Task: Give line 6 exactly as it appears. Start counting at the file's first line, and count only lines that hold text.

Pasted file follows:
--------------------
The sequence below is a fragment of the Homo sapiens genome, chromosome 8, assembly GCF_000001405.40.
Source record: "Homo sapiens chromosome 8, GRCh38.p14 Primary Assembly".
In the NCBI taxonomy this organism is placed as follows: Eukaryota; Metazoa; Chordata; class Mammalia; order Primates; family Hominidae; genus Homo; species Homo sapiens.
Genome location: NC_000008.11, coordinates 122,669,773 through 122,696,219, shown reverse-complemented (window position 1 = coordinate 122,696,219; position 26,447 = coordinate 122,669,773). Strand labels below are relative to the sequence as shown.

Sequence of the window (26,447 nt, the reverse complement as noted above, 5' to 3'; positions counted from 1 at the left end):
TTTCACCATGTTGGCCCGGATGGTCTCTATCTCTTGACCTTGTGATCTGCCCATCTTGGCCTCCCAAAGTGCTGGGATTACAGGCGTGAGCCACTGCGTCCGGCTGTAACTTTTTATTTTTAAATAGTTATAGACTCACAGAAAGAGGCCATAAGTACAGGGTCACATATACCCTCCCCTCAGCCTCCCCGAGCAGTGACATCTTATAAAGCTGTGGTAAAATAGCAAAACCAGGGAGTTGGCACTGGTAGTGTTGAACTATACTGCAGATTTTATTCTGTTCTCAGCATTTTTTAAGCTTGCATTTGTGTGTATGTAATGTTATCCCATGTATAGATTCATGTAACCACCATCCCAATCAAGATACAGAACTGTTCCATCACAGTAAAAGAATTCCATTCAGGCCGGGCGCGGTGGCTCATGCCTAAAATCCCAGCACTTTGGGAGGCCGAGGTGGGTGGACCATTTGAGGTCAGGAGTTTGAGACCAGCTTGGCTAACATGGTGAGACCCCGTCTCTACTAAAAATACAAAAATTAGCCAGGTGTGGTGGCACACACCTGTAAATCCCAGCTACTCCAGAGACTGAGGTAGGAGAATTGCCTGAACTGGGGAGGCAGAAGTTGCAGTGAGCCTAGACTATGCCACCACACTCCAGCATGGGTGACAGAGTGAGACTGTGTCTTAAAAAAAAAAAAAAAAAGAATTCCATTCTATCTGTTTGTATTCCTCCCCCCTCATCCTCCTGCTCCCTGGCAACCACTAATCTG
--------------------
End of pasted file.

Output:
TTTCACCATGTTGGCCCGGATGGTCTCTATCTCTTGACCTTGTGATCTGCCCATCTTGGCCTCCCAAAGTGCTGGGATTACAGGCGTGAGCCACTGCGTCCGGCTGTAACTTTTTATTTTTAAATAGTTATAGACTCACAGAAAGAGGCCATAAGTACAGGGTCACATATACCCTCCCCTCAGCCTCCCCGAGCAGTGACATCTTATAAAGCTGTGGTAAAATAGCAAAACCAGGGAGTTGGCACTGGTAGTGTTGAACTATACTGCAGATTTTATTCTGTTCTCAGCATTTTTTAAGCTTGCATTTGTGTGTATGTAATGTTATCCCATGTATAGATTCATGTAACCACCATCCCAATCAAGATACAGAACTGTTCCATCACAGTAAAAGAATTCCATTCAGGCCGGGCGCGGTGGCTCATGCCTAAAATCCCAGCACTTTGGGAGGCCGAGGTGGGTGGACCATTTGAGGTCAGGAGTTTGAGACCAGCTTGGCTAACATGGTGAGACCCCGTCTCTACTAAAAATACAAAAATTAGCCAGGTGTGGTGGCACACACCTGTAAATCCCAGCTACTCCAGAGACTGAGGTAGGAGAATTGCCTGAACTGGGGAGGCAGAAGTTGCAGTGAGCCTAGACTATGCCACCACACTCCAGCATGGGTGACAGAGTGAGACTGTGTCTTAAAAAAAAAAAAAAAAAGAATTCCATTCTATCTGTTTGTATTCCTCCCCCCTCATCCTCCTGCTCCCTGGCAACCACTAATCTG